Encrypt Only Secure Boot Details

Zynq UltraScale+ Device Technical Reference Manual (UG1085)

Document ID
UG1085
Release Date
2022-09-15
Revision
2.3 English

The Zynq UltraScale+ MPSoC hardware encrypt only secure boot is based solely on the confidentiality and symmetric authentication provided by AES-GCM. The encrypt only secure boot mode is enabled by programming the ENC_ONLY eFUSE. This eFUSE forces the device to decrypt every partition using the AES-GCM key stored in the eFUSEs.

The CSU, FSBL, XilSecure, and XilFPGA libraries loaded by the CSU decrypts every partition (e.g., FSBL, PMUFW, ATF, bitstream, U-Boot, etc.) loaded. The CSU ROM reads the ENC_ONLY eFUSE, sees that it is programmed and then automatically decrypts the FSBL. Since the CSU processes the FSBL and PMUFW as two separation partitions, the AES key and IV are reused if the PMUFW is part of the bootloader. The reuse of the AES key and IV is a violation of the AES standard. Consequently, the PMUFW must be loaded by the FSBL, and not the CSU, in the encrypt only secure boot mode. Once the FSBL has been decrypted and authenticated (using symmetric authentication provided by AES-GCM) in internal memory, the CSU releases the reset to the specified processing unit (APU or RPU). At this stage, control is handed over to the user and the user is responsible for maintaining the established security. The remaining secure boot process is configurable by the user. An example of an encrypt only secure boot process is shown in This Figure.

Figure 12-15:      Encrypt Only Secure Boot Example

X-Ref Target - Figure 12-15

X24642-092820-encrypt-only-secure-boot.jpg

In this example, the FSBL decrypts the Arm trusted firmware (ATF), U-Boot, and the PL bitstream, which are all individual partitions. The FSBL executing at EL3 and using the AES-GCM accelerator decrypts each partition using the device key stored in either eFUSE or BBRAM. However, the eFUSE key must be used when you use ENC_ONLY.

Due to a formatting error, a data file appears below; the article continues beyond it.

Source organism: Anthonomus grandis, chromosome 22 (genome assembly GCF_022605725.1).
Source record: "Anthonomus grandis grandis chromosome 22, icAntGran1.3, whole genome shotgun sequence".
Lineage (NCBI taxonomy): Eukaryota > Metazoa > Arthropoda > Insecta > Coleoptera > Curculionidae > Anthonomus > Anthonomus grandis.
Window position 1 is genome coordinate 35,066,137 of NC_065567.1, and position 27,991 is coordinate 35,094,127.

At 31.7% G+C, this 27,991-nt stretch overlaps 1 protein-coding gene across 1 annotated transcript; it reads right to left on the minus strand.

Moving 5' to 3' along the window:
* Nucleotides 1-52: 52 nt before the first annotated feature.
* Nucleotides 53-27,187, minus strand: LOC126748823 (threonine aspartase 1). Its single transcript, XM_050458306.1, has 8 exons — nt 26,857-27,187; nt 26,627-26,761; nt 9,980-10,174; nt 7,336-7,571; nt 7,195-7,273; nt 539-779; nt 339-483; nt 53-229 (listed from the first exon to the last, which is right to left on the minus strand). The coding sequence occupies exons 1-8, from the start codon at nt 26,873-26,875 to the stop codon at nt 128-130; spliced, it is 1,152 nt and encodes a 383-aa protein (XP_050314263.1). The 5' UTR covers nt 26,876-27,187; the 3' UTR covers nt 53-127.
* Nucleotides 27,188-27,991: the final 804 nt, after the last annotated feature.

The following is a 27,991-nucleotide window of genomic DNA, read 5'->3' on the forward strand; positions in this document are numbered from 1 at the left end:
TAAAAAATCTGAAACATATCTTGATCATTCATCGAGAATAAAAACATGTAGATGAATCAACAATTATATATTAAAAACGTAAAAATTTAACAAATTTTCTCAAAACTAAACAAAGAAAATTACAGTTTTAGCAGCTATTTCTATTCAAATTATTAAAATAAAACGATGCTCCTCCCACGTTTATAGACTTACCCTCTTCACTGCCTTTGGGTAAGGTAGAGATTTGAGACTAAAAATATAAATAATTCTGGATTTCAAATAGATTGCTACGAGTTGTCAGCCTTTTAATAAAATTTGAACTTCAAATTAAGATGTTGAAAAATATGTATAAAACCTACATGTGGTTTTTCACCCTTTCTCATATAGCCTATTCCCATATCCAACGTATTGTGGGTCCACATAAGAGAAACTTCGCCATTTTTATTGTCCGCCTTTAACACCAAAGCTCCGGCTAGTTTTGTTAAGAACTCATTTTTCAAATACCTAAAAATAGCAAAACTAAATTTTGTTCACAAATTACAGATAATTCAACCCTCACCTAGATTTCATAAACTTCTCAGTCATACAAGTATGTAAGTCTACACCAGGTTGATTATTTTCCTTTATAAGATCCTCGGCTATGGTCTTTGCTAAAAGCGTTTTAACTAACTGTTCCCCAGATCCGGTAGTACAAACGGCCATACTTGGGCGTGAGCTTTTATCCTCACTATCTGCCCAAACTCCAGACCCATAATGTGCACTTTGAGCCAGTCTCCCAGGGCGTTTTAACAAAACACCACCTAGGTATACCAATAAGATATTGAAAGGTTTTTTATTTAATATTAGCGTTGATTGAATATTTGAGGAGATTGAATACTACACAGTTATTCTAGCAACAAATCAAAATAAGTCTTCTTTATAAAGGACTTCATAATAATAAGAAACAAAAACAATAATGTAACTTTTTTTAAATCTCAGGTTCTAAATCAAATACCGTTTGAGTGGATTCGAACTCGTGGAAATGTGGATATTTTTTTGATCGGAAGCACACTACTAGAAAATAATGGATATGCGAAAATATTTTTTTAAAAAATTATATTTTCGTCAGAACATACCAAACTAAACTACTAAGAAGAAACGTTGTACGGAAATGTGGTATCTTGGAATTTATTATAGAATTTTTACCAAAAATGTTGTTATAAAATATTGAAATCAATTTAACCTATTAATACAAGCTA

IMPORTANT:   If the bitstream is encrypted with the device key, the key stored in eFUSE or BBRAM, the bitstream must be decrypted and loaded by the FSBL. If the bitstream is encrypted with a user-provided key, U-Boot and Linux can command the bitstream load and decryption via the XILFPGA library. For more details, see the Loading Bitstreams section.

 

IMPORTANT:   The PUF is disabled and not supported for use in the encrypt only secure boot mode.

If any of these partitions fail the decryption GCM-tag check, the FSBL sets the multi-boot register and initiates a soft reset. The boot process starts over with the CSU looking for a valid boot image in memory. If a valid boot image is not found, the device goes into secure lockdown and requires a POR to exit.

To complete the secure boot process, Linux and the RPU SW must be decrypted and loaded by U-Boot. Linux and the RPU SW can be part of the boot.bin or they can be a single partition image that is resident in a different physical memory. In either case, U-Boot does not perform the decryption but rather calls the XilSecure library, which was securely loaded as part of the PMUFW. XilSecure executes out of internal PMU RAM and uses the AES-GCM accelerator to perform the decryption.

Note:   Partitions that are decrypted by U-Boot must be encrypted with a user-provided key and not the device key.The user-provided key is identified via the XilSecure API.

If there is a decryption failure, while using the GCM-tag check, XilSecure passes the failure status to U-Boot.

There are two important considerations of the encrypt only secure boot mode that may require you to provide system-level protections. First, the partitions are not authenticated before decryption. The symmetric authentication occurs at the end of the decryption cycle. This means that the device is subject to a DPA random-data attack. Hence, you should provide system-level protections if the DPA attack vector is a concern. For more information, see DPA Resistance. Second, the boot and partition headers are not authenticated. Without authentication of these headers, anyone with access to the boot image, can modify the control fields resulting in incorrect secure boot behavior. One such example, is modification of the destination execution address. This address represents the start instruction address for a loaded partition. Anyone with access to the boot image could modify the address, causing the device to jump to an arbitrary memory location to modify or bypass the secure boot process. Hence, you should provide system-level protections if the lack of authentication of the boot and partition headers is a concern.